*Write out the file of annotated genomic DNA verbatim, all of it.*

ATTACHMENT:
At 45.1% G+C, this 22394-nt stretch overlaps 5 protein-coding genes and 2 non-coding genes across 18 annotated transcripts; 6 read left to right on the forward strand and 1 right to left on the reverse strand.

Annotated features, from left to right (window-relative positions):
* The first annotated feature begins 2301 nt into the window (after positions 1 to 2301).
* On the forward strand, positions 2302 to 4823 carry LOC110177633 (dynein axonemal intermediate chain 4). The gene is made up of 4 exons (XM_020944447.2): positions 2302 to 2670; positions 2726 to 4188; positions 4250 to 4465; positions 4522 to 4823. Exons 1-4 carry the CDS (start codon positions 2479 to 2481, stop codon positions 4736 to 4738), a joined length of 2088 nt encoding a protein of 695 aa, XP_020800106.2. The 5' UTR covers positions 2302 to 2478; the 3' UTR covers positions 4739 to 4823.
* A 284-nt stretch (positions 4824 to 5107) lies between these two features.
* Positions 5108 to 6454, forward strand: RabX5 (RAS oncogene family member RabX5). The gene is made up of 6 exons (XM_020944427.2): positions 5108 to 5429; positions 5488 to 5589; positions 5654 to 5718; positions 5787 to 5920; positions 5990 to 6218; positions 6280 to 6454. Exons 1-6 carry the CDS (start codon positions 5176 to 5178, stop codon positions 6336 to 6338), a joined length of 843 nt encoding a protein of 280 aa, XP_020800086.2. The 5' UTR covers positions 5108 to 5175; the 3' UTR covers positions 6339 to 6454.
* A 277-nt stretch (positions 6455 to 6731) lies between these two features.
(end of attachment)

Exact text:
At 45.1% G+C, this 22394-nt stretch overlaps 5 protein-coding genes and 2 non-coding genes across 18 annotated transcripts; 6 read left to right on the forward strand and 1 right to left on the reverse strand.

Annotated features, from left to right (window-relative positions):
* The first annotated feature begins 2301 nt into the window (after positions 1 to 2301).
* On the forward strand, positions 2302 to 4823 carry LOC110177633 (dynein axonemal intermediate chain 4). The gene is made up of 4 exons (XM_020944447.2): positions 2302 to 2670; positions 2726 to 4188; positions 4250 to 4465; positions 4522 to 4823. Exons 1-4 carry the CDS (start codon positions 2479 to 2481, stop codon positions 4736 to 4738), a joined length of 2088 nt encoding a protein of 695 aa, XP_020800106.2. The 5' UTR covers positions 2302 to 2478; the 3' UTR covers positions 4739 to 4823.
* A 284-nt stretch (positions 4824 to 5107) lies between these two features.
* Positions 5108 to 6454, forward strand: RabX5 (RAS oncogene family member RabX5). The gene is made up of 6 exons (XM_020944427.2): positions 5108 to 5429; positions 5488 to 5589; positions 5654 to 5718; positions 5787 to 5920; positions 5990 to 6218; positions 6280 to 6454. Exons 1-6 carry the CDS (start codon positions 5176 to 5178, stop codon positions 6336 to 6338), a joined length of 843 nt encoding a protein of 280 aa, XP_020800086.2. The 5' UTR covers positions 5108 to 5175; the 3' UTR covers positions 6339 to 6454.
* A 277-nt stretch (positions 6455 to 6731) lies between these two features.